The weather was dismal but the vintage hangars meant I could stay dry (although there were a couple of exhibits outside including a Hunter and the nose of a Comet).  The collection is full of interesting items.  There are whole airframes and cockpit sections from others.  The cockpits are all accessible and, if I had been there longer, I would probably have got in to some of them.  However, time was tight and hopping in wasn’t that important to me.  There were a variety of Canberra front fuselages and a Sea Vixen.  Some of the exhibits are special enough to justify their own posts so those will come in due course.  The stories of restoration of the airframes were pretty interesting too and a lot of good work had been done to preserve them.  (As an aside, the one thing I was a little disappointed in was the painting of the aircraft.  The colors and markings seemed inaccurate which seemed at odds with the great efforts made in to earth respects.)

A Sea Harrier was on display as was a Jaguar.  One of the highlights for me was Hawk XX154.  This is the first Hawk built and one that had a full career in test duties ending up at Boscombe.  It was moved to Old Sarum by the RAF with a Chinook lifting it across as a training exercise.  It is displayed in its final gloss black finish but I will always think of it in red and white.  There is also a front fuselage from one of the ETPS Hawks that was written off in an accident.

So much variety of exhibits and definitely a top place to visit if you like military aviation.  The nice thing is that the airframes are unusual in their configuration and history.  They tend not to be regular squadron jets so give extra to learn about.  I would love to go back again some time.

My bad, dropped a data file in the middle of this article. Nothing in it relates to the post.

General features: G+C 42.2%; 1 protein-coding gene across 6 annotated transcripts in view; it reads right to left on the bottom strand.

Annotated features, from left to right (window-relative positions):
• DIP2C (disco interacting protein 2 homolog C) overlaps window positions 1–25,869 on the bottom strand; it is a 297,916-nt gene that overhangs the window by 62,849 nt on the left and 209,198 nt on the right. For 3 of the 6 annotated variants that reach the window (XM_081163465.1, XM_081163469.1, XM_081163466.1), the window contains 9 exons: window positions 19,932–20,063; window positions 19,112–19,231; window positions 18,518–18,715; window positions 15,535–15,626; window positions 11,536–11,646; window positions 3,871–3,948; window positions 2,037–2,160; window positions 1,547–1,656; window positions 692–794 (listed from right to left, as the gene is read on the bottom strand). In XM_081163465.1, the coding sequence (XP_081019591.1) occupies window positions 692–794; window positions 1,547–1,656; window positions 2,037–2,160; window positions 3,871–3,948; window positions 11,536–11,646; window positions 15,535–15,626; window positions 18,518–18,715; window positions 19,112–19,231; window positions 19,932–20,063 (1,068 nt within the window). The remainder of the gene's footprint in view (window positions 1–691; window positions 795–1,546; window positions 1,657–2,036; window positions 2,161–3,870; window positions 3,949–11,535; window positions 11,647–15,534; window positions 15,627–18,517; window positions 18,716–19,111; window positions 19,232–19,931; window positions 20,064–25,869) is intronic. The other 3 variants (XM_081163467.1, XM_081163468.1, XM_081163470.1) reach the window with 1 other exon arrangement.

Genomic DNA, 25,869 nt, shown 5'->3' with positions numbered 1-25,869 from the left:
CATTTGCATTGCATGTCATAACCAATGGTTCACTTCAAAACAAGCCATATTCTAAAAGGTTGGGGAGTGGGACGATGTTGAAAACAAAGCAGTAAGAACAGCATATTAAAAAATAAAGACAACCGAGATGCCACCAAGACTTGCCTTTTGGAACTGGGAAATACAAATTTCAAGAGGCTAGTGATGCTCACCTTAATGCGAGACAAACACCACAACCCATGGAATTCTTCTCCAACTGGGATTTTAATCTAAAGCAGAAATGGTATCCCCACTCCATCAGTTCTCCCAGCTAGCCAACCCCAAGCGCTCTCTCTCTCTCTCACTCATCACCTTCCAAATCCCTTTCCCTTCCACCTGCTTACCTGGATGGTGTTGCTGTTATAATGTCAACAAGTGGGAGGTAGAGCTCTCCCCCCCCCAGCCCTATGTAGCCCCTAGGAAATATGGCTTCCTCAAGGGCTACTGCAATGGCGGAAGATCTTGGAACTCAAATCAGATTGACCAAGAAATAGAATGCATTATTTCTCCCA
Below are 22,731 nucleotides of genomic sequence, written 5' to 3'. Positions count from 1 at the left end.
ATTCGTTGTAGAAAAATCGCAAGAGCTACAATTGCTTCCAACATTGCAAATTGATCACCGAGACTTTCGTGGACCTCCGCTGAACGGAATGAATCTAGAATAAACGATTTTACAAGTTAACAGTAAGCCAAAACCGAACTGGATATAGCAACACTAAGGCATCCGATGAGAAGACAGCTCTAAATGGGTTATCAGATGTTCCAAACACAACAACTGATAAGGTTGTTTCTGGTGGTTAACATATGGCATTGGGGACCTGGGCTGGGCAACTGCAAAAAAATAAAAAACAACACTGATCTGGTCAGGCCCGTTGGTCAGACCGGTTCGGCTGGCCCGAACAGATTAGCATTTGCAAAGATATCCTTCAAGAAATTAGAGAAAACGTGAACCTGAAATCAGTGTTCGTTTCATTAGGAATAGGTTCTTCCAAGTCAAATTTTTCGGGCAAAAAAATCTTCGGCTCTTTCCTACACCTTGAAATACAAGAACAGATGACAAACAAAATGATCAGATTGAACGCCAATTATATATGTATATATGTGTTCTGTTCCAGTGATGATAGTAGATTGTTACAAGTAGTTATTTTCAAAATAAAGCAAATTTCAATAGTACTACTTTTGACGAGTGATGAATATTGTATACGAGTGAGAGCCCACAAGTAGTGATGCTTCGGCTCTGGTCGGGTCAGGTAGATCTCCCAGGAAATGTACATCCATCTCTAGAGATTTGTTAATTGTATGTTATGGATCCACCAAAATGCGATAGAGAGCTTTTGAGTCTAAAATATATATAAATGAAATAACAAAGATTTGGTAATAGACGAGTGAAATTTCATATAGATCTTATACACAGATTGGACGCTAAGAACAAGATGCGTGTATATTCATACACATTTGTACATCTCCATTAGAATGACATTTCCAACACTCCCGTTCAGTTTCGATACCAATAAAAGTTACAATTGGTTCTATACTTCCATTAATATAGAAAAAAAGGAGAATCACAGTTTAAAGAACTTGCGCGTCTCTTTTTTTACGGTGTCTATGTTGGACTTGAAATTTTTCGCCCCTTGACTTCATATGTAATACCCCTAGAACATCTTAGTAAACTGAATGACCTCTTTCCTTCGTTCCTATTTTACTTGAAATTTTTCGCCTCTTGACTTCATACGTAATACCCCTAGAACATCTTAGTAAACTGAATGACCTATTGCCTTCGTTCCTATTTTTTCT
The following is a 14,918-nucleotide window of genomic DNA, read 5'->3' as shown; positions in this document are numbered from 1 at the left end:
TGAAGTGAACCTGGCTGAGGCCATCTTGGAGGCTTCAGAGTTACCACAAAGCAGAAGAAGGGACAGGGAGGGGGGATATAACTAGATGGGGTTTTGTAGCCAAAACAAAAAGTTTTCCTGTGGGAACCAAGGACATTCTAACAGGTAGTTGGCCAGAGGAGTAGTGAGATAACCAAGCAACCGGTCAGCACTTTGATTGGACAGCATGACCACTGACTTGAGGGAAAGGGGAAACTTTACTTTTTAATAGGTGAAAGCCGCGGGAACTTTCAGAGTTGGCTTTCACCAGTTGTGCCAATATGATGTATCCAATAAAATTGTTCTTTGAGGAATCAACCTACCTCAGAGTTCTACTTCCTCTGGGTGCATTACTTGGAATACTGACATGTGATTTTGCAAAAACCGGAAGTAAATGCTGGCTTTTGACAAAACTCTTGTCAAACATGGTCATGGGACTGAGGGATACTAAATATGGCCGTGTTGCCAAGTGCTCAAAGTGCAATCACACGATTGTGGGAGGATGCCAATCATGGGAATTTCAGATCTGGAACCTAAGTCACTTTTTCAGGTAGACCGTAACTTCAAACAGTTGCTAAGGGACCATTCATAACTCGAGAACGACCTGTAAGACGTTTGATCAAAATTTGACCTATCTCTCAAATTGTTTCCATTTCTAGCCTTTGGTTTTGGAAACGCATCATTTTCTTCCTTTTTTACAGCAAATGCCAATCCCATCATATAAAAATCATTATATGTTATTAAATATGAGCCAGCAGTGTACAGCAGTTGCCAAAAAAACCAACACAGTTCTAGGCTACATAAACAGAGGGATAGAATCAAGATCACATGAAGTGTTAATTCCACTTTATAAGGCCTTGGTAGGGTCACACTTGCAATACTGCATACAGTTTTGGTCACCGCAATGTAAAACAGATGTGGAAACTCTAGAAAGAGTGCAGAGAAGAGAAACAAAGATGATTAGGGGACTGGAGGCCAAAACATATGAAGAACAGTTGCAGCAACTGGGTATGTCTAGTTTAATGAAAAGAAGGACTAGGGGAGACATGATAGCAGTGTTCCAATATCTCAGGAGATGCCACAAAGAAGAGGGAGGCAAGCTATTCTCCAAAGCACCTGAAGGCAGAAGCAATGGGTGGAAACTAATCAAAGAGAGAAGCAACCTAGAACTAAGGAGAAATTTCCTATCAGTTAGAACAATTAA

Start Of Fall Colors At Stourhead

A previous vacation to the UK had included a visit to Stourhead and, we liked it so much, we decided to go back on the latest trip.  We went with a load of the family for lunch and then a walk around the grounds.  The weather was lovely and there was a hint of the onset of fall in the foliage.  The place is just gorgeous and wandering through the grounds on a sunny day with your family is hard to beat.

Stourhead

C59F1685.jpgOne thing that there is no shortage of in the UK is impressive country houses. As a result of the financial circumstances of many of the old families that owned these places, a lot have ended up in the hands of the National Trust. One of the most attractive estates is Stourhead in Wiltshire. This was not originally on our schedule during our UK trip but we had a change of heart regarding our original plan for the day and decided to head to Stourhead instead. We are still members of the National Trust so this was a freebie for us (if you excluded the amount spent over the years on membership!).

C59F1741-HDR.jpgWhen we visit these estates, our focus is usually on the grounds rather than the houses themselves. While I am interested in the external views of the house, the interiors are often a bit repetitive and something I will only bother with if I have plenty of time and there is something special about the insides. Normally, I am far happier walking around the grounds. In Stourhead’s case, the grounds are quite stunning. There are many buildings scattered around the estate, there are lakes, bridges, temples and a village within the estate including estate cottages and a pub. I imagine you could avoid ever having the leave if you were so inclined!

C59F1847.jpgVisiting these places in September is a good idea. The weather is still pretty nice but the holidays are over and so the number of people attending has significantly dropped. I think it is fair to say we were amongst the youngest people there! If we lived closer, I would certainly enjoy visiting Stourhead at various different times of year. I imagine the fall colors will be impressive and winter would be very nice to see.